Diakont technicians calibrated the tool’s sensors and set up the system near the removed valve at the start of the tank line. Before powering on the tool, the O2 levels in the pipe were checked. After safe levels were reached, the inspection robot was deployed into the pipe and a flange cover was bolted onto the pipe to maintain the nitrogen concentration.

Visual inspection results

Diakont NDE inspection technicians conducted a visual inspection of the entire pipeline. Light corrosion was found in several sections of the pipeline in the lower regions. The most significant area of corrosion consisted of three pin holes found within the pipe at 113.8ft.

As mentioned, a stinger was discovered in the middle of the pipeline. To inspect the rest of the pipeline, and complete the entire scope of the project, Diakont re-deployed the tool through an opening created from a removed spool piece on the other side of the stinger and inspected the remainder of the line.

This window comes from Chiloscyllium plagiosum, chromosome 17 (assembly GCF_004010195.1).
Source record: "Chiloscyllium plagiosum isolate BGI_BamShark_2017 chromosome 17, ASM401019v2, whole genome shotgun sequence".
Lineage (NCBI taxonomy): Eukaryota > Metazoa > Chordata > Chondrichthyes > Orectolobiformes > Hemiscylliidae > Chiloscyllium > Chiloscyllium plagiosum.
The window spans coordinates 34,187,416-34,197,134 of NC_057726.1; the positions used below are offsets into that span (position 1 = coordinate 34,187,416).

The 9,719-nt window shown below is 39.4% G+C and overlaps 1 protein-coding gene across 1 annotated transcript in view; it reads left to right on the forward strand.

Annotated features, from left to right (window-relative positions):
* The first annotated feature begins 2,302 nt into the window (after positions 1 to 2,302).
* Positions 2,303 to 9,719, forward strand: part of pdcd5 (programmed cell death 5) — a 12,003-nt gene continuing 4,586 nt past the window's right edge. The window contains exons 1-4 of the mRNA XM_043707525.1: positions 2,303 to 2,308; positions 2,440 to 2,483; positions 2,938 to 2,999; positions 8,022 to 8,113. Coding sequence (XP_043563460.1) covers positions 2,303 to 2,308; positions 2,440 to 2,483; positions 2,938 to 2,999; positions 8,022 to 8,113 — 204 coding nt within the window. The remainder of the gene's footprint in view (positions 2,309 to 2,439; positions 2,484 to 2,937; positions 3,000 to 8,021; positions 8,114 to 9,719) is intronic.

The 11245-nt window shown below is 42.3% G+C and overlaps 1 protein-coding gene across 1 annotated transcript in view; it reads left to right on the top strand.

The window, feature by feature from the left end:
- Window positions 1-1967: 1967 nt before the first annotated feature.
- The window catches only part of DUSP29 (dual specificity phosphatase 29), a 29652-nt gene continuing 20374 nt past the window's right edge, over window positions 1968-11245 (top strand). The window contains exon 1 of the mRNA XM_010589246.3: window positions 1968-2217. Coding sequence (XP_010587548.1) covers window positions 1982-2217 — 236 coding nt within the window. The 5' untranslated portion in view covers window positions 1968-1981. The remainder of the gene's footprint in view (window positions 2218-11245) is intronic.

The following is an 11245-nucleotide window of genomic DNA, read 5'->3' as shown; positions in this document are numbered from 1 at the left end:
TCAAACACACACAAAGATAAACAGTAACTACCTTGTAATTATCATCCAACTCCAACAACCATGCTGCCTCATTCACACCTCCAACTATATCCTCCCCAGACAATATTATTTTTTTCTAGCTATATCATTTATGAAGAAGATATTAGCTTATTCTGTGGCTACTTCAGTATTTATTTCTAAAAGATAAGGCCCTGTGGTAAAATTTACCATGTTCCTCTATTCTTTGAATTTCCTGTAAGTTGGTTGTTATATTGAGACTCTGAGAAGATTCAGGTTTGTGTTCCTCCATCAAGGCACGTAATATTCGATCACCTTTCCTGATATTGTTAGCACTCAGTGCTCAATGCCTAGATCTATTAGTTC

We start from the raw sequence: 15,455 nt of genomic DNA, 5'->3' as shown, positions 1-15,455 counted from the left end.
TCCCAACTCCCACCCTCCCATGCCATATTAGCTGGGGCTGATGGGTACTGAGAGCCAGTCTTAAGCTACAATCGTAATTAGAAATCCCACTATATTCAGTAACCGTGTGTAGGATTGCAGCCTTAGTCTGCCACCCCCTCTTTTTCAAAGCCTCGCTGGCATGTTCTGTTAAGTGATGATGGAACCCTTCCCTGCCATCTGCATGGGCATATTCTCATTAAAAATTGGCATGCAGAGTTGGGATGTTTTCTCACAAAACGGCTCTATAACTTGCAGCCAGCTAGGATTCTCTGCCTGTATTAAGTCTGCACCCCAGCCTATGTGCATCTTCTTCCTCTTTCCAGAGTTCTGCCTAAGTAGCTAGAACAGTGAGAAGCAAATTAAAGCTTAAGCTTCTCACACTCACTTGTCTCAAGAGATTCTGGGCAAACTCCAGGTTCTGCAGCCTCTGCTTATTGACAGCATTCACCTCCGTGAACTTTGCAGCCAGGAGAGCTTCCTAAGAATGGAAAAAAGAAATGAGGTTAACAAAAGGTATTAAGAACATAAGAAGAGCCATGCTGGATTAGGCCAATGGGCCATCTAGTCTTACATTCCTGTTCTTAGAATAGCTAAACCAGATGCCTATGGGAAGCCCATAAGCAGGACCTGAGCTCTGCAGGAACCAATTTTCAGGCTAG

EMAT Inspection Results After Diakont NDE technicians completed the visual inspections and laser profilometry scans of the pipe, the inspection tool was equipped with an EMAT sensor to measure the remaining wall thickness. The resultant data determined that the average remaining wall thickness was 66% of nominal thickness. The section with the most severe wall thinning from corrosion was located 235.2 feet into the pipe and was found to have 52% remaining wall thickness.